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Chest: Acute Aortic Syndrome Imaging Pearls - Educational Tools | CT Scanning | CT Imaging | CT Scan Protocols - CTisus
Imaging Pearls ❯ Chest ❯ Acute Aortic Syndrome

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  • “Acute aortic injuries are not common in the setting of severe blunt trauma, but lead to significant morbidity and mortality. High- quality MDCT with 2D MPRs and 3D rendering are essential to identify aortic trauma and distinguish anatomic variants and other forms of aortic pathology from an acute injury. Misinterpretation of mimics of acute aortic injury can lead to unnecessary arteriography and thoracic surgery. Since most traumatic injuries occur in the distal arch, radiologists must be cognizant of the range of appearances of variants related to the ductus diverticulum. Cinematic rendering (CR) is a new 3D post-processing tool that provides even greater anatomic detail than traditional volume rendering. In this case series, CR is used to impart to radiologists a better understanding of various anatomic configurations that can be seen with a ductus diverticulum.”


    MDCT of ductus diverticulum: 3D cinematic rendering to enhance understanding of anatomic configuration and avoid misinterpretation as traumatic aortic injury 
Steven P. Rowe1 & Pamela T. Johnson1 & Elliot K. Fishman
Emergency Radiology (2018) 25:209–213
  • “Since most traumatic injuries occur in the distal arch, radiologists must be cognizant of the range of appearances of variants related to the ductus diverticulum. Cinematic rendering (CR) is a new 3D post-processing tool that provides even greater anatomic detail than traditional volume rendering. In this case series, CR is used to impart to radiologists a better understanding of various anatomic configurations that can be seen with a ductus diverticulum.”

    
MDCT of ductus diverticulum: 3D cinematic rendering to enhance understanding of anatomic configuration and avoid misinterpretation as traumatic aortic injury 
Steven P. Rowe1 & Pamela T. Johnson1 & Elliot K. Fishman
Emergency Radiology (2018) 25:209–213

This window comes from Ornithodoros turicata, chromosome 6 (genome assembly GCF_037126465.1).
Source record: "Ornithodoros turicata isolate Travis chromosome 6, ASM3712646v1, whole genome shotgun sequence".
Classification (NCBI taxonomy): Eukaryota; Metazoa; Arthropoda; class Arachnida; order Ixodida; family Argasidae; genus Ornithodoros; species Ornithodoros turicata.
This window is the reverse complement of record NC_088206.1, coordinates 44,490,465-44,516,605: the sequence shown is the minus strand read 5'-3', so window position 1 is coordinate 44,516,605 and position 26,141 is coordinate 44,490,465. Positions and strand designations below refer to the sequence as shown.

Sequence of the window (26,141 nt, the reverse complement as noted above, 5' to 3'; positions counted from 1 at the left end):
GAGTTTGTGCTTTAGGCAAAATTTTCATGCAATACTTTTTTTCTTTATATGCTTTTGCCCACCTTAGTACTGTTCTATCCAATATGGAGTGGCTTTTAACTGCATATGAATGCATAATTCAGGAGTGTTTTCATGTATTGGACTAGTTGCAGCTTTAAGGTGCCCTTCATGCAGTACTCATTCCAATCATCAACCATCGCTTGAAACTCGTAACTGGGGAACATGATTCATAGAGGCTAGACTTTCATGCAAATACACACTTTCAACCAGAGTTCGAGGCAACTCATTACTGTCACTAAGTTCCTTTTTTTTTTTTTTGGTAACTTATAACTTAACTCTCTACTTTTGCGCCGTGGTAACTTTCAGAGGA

• “Postprocessing with 2D multiplanar reconstructions and 3D rendering has become standard of care in CT angiography. One of the advantages of volume rendering over maximum intensity projection is the ability to convey 3D anatomic relationships. For complex anatomic configurations like the thoracic aorta and pulmonary arteries, the lighting model in cinematic rendering adds even greater anatomic detail, as demonstrated by these cases.”


    MDCT of ductus diverticulum: 3D cinematic rendering to enhance understanding of anatomic configuration and avoid misinterpretation as traumatic aortic injury 
Steven P. Rowe1 & Pamela T. Johnson1 & Elliot K. Fishman
Emergency Radiology (2018) 25:209–213
  • “One of the most pronounced advantages of cinematic rendering is the production of realistic shadowing effects, allowing for very clear representation of the relative positions of objects within the imaged volume; this is well demonstrated in Fig. 1, where the shadowing from the aortic arch onto the underlying ductus diverticulum and pulmonary arterial vasculature allows the viewer to easily grasp the internal arrangement of these structures. Although the rate of incorrectly diagnosed traumatic aortic injuries was low even in the era when invasive aortography was the primary imaging modality, and has remained low with CT angiography as the frontline modality, the consequences of a missed diagnosis (potential death from massive hemorrhage) or an overcalled finding (unnecessary thoracotomy) underscore the importance of any new technique to improve diagnostic accuracy or diagnostic confidence.”

    
MDCT of ductus diverticulum: 3D cinematic rendering to enhance understanding of anatomic configuration and avoid misinterpretation as traumatic aortic injury 
Steven P. Rowe1 & Pamela T. Johnson1 & Elliot K. Fishman
Emergency Radiology (2018) 25:209–213
  • “ Coronary artery calcification (CAC) is often not reported in pulmonary CT angiography studies. CAC is a significant predictor of acute coronary syndrome particularly in younger patients, patients without pulmonary thromboembolism, and those without cardiometabolic risk factors. Especially in these subgroups, radiologists should assess CAC findings.”
    Coronary Artery Calcification Is Often Not Reported in Pulmonary CT Angiography in Patients with Suspected Pulmonary Embolism: An Opportunity to Improve Diagnosis of Acute Coronary Syndrome
    Johnson C et al.
    AJR 2014; 202:725-729
  • “ Coronary artery calcification (CAC) was not reported in 45% of patients with positive CAC findings on imaging. Acute coronary syndrome was the final diagnosis in 31.6% of patients with unreported CAC.”
    Coronary Artery Calcification Is Often Not Reported in Pulmonary CT Angiography in Patients with Suspected Pulmonary Embolism: An Opportunity to Improve Diagnosis of Acute Coronary Syndrome
    Johnson C et al.
    AJR 2014; 202:725-729
  • “ Awareness of various nonvascular, nontraumatic mediastinal emergencies and their clinical manifestations and imaging findings is crucial for making an accurate and timely diagnosis to facilitate appropriate patient management.”
    Nonvascular, Nontraumatic Mediastinal Emergencies in Adults: A Comprehensive Review of Imaging Findings
    Katabathina VS et al
    RadioGraphics 2011; 31:1141-1160
  • Nonvascular, Nontraumatic Mediastinal Emergencies in Adults
    - Acute mediastinitis
    - Esophageal emergencies
    - Spontaneous mediastinal hematoma
    - Tension pneumomediastinum
    - Tension pneumopericardium
    - Cardiac tamponade
  • “ CT is a powerful diagnostic tool for evaluating the pericardium and its abnormalities. Knowledge of the normal recesses and sinuses is essential to avoid misdiagnosis. Functional imaging is useful in the evaluation of pricardial constriction and tamponade.”
    Computed Tomography of the Pericardium and Pericardial Disease